This past Thursday, as part of the NHL’s Hockey is for Everyone month, a list of You Can Play ambassadors was released, naming one player from each team who is designated as a support for any LGBTQA+ player on their team. This list includes several high-profile figures, for example, Captains Claude Giroux (PHI) and Gabriel Landeskog (COL). Also represented are key franchise players: Braden Holtby (WSH), Brad Marchand (BOS), Henrik Sedin (VAN), Ryan Kesler (ANA).
There is one name, however, that has drawn an excess of attention since the list was announced. The inclusion of this player has seemed to polarize the hockey community - especially the LGBTQA+ fanbase. The YCP Ambassador to the Montreal Canadiens is Andrew Shaw.
The same Andrew Shaw who was fined last year after he was caught throwing a homophobic slur at a ref. The Andrew Shaw who claimed to not remember what he had said immediately after the game, but eventually abandoned that defense when it was clear he wasn’t getting out of it.
Yeah, that Andrew Shaw.
So what’s the problem? The NHL, the Habs, and many people in the league and the community are holding this up as an example of how someone can redeem themselves. Cid Zeigler writes in his Outsports article, "It’s pretty fantastic that Shaw has come full circle and now stands out with open arms hoping any teammates know they have a place to go if they need it."
Many (myself included) just aren’t buying into the story. It’s been approximately ten months since that slur incident occurred on ice, and this is the very first indication we have that Andrew Shaw has truly turned himself around. There has been no Pride Parade, no calling out of homophobes on social media, no subtle tribute to the lives lost in the Pulse shooting for Andrew Shaw – even when other players in the league managed to do at least that much.
Why, then, should anyone believe that he has really changed his tune? The position of YCP Ambassador appears to be a large undertaking which essentially amounts to being a task force leader within your own professional team – spearheading inclusivity programs, calling out homophobic behavior, and demonstrating in every aspect that you are a mentor and support for the LGBTQA+ players around you. Becoming a YCP Ambassador on a major league sports team is not your first step in finding redemption. It’s not the second or even the third.
What has Andrew Shaw done to deserve this position?
It’s easier to believe that this is a publicity stunt, a convenient way to boost a player’s and franchise’s public value by obscuring the black mark on their image. Diversity and inclusion initiatives are marketable, for better or for worse, and it would be incredibly naïve to think that profit didn’t play into the NHL’s Hockey is for Everyone programming. But, should this be merely a public relations stunt, it is disingenuous and disrespectful.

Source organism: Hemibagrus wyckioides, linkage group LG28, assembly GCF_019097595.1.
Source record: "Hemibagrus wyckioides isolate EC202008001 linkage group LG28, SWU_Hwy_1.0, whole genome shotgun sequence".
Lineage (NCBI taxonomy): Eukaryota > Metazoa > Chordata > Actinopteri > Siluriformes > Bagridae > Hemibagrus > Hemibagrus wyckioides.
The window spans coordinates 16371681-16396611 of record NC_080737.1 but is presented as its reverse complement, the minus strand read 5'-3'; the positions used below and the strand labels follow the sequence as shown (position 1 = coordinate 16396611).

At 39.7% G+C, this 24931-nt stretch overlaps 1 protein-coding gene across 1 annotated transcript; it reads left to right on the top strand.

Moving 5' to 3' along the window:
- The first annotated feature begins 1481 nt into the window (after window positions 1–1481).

There are hockey fans (again myself included) who aren’t ready to forgive Andrew Shaw or the NHL quite yet. We haven’t been given good reason to do so. It’s not about holding grudges, but it’s hard to forget when someone chooses to use your very existence as an insult, to boil down your identity into a convenient swear word that they throw around when the game isn’t going their way. It’s a reminder that LGBTQA+ hockey fans aren’t really part of the hockey community. As such, asking forgiveness takes time and a demonstrated sense of mutual understanding – an offering of apology not because it’s expected or demanded but because the guilty party realizes that they are truly wrong. The initial announcement ignored that process and demanded positive recognition, swept the past problems under the rug or made use of them to make Andrew Shaw and the NHL seem all that much brighter.
Shaw’s subsequent interviews have shed some further light upon at least his own willingness to participate in the YCP Ambassador program. He appears genuine in his apology, in his desire to work with YCP and to act in support of his teammates. The interview has also left me convinced that he is woefully unequipped to do so. His sole focus seems to be on eliminating derogatory language in the locker room, but homophobia and exclusion in sports is so much more complicated than merely banning bad words. If Andrew Shaw also has plans to tackle toxic masculinity, heteronormative behavior, transphobia, targeted violence, or the tangled webs of intersectionality, he hasn’t shared them.
I want Andrew Shaw to be a good Ambassador, to be put in a position to succeed. I want LGBTQA+ players to go to him and receive the encouragement and support they need to continue playing the sport they love. I’m even willing to give him a chance to be that Ambassador and to be that person. But I will continue to be mad that it was handled in such an insensitive manner by the league and by the Canadiens franchise, that an entire community is just expected to forgive and forget an incident which confirmed that they are still not welcome in the NHL. I will also question his ability to do the job he volunteered for because I have not yet seen evidence to suggest he can.
If you want us to believe that this is a character redemption narrative, then show us the whole story or we won’t trust you when all we get is the "happily ever after." Andrew Shaw as a YCP Ambassador is the epilogue to a book that was never published; I want to buy the story, but it doesn’t exist.